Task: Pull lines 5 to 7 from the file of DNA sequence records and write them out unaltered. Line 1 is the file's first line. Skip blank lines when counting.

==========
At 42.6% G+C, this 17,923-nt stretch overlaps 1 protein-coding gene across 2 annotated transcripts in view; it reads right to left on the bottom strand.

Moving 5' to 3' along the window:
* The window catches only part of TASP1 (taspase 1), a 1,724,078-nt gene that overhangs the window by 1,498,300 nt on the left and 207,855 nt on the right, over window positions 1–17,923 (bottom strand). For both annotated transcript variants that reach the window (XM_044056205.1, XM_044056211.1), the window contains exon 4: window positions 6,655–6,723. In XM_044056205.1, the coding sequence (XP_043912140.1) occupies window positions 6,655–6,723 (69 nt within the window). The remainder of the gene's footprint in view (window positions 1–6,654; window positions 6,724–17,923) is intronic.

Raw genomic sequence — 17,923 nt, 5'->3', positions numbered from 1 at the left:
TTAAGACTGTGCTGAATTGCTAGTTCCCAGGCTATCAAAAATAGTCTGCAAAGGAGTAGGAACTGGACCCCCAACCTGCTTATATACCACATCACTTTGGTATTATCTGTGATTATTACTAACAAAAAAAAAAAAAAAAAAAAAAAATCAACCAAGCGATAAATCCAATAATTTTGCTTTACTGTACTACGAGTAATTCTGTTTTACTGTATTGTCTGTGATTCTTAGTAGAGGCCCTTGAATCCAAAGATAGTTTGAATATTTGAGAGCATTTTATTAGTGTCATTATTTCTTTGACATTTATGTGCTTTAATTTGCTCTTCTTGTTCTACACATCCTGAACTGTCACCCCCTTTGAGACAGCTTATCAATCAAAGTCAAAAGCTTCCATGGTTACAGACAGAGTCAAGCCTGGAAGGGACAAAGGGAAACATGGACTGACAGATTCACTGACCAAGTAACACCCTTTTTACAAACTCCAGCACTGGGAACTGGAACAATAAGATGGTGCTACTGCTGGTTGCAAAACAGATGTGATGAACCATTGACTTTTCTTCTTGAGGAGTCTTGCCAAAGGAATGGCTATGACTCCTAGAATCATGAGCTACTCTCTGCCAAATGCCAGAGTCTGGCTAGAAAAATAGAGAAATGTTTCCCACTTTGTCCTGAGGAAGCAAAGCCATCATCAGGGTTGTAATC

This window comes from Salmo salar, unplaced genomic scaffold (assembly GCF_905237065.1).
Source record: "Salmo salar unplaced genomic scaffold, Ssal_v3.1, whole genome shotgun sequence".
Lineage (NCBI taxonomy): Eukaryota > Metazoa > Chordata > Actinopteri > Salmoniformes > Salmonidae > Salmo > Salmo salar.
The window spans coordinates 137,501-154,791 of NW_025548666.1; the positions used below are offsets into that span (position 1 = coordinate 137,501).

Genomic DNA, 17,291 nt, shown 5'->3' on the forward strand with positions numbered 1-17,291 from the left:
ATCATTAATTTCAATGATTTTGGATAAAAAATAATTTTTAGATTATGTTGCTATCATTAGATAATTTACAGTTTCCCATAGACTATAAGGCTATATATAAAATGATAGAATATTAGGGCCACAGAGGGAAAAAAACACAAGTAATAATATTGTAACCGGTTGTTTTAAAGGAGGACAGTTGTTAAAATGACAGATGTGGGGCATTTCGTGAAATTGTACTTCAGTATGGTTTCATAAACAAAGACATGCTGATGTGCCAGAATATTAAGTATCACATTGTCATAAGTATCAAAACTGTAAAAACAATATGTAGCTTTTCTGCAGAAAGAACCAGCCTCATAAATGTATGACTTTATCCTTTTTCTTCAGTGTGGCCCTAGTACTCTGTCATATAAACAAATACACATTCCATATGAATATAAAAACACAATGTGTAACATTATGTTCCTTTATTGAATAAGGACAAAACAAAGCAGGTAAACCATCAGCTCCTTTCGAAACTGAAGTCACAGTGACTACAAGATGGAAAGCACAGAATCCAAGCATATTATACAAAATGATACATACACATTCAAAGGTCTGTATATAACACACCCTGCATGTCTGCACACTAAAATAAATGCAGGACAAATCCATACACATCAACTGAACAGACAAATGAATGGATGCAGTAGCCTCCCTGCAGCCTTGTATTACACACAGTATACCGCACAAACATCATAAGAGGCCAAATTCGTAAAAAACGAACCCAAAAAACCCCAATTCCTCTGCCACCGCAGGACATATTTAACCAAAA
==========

TTAAGACTGTGCTGAATTGCTAGTTCCCAGGCTATCAAAAATAGTCTGCAAAGGAGTAGGAACTGGACCCCCAACCTGCTTATATACCACATCACTTTGGTATTATCTGTGATTATTACTAACAAAAAAAAAAAAAAAAAAAAAAAATCAACCAAGCGATAAATCCAATAATTTTGCTTTACTGTACTACGAGTAATTCTGTTTTACTGTATTGTCTGTGATTCTTAGTAGAGGCCCTTGAATCCAAAGATAGTTTGAATATTTGAGAGCATTTTATTAGTGTCATTATTTCTTTGACATTTATGTGCTTTAATTTGCTCTTCTTGTTCTACACATCCTGAACTGTCACCCCCTTTGAGACAGCTTATCAATCAAAGTCAAAAGCTTCCATGGTTACAGACAGAGTCAAGCCTGGAAGGGACAAAGGGAAACATGGACTGACAGATTCACTGACCAAGTAACACCCTTTTTACAAACTCCAGCACTGGGAACTGGAACAATAAGATGGTGCTACTGCTGGTTGCAAAACAGATGTGATGAACCATTGACTTTTCTTCTTGAGGAGTCTTGCCAAAGGAATGGCTATGACTCCTAGAATCATGAGCTACTCTCTGCCAAATGCCAGAGTCTGGCTAGAAAAATAGAGAAATGTTTCCCACTTTGTCCTGAGGAAGCAAAGCCATCATCAGGGTTGTAATC

This window comes from Salmo salar, unplaced genomic scaffold (assembly GCF_905237065.1).
Source record: "Salmo salar unplaced genomic scaffold, Ssal_v3.1, whole genome shotgun sequence".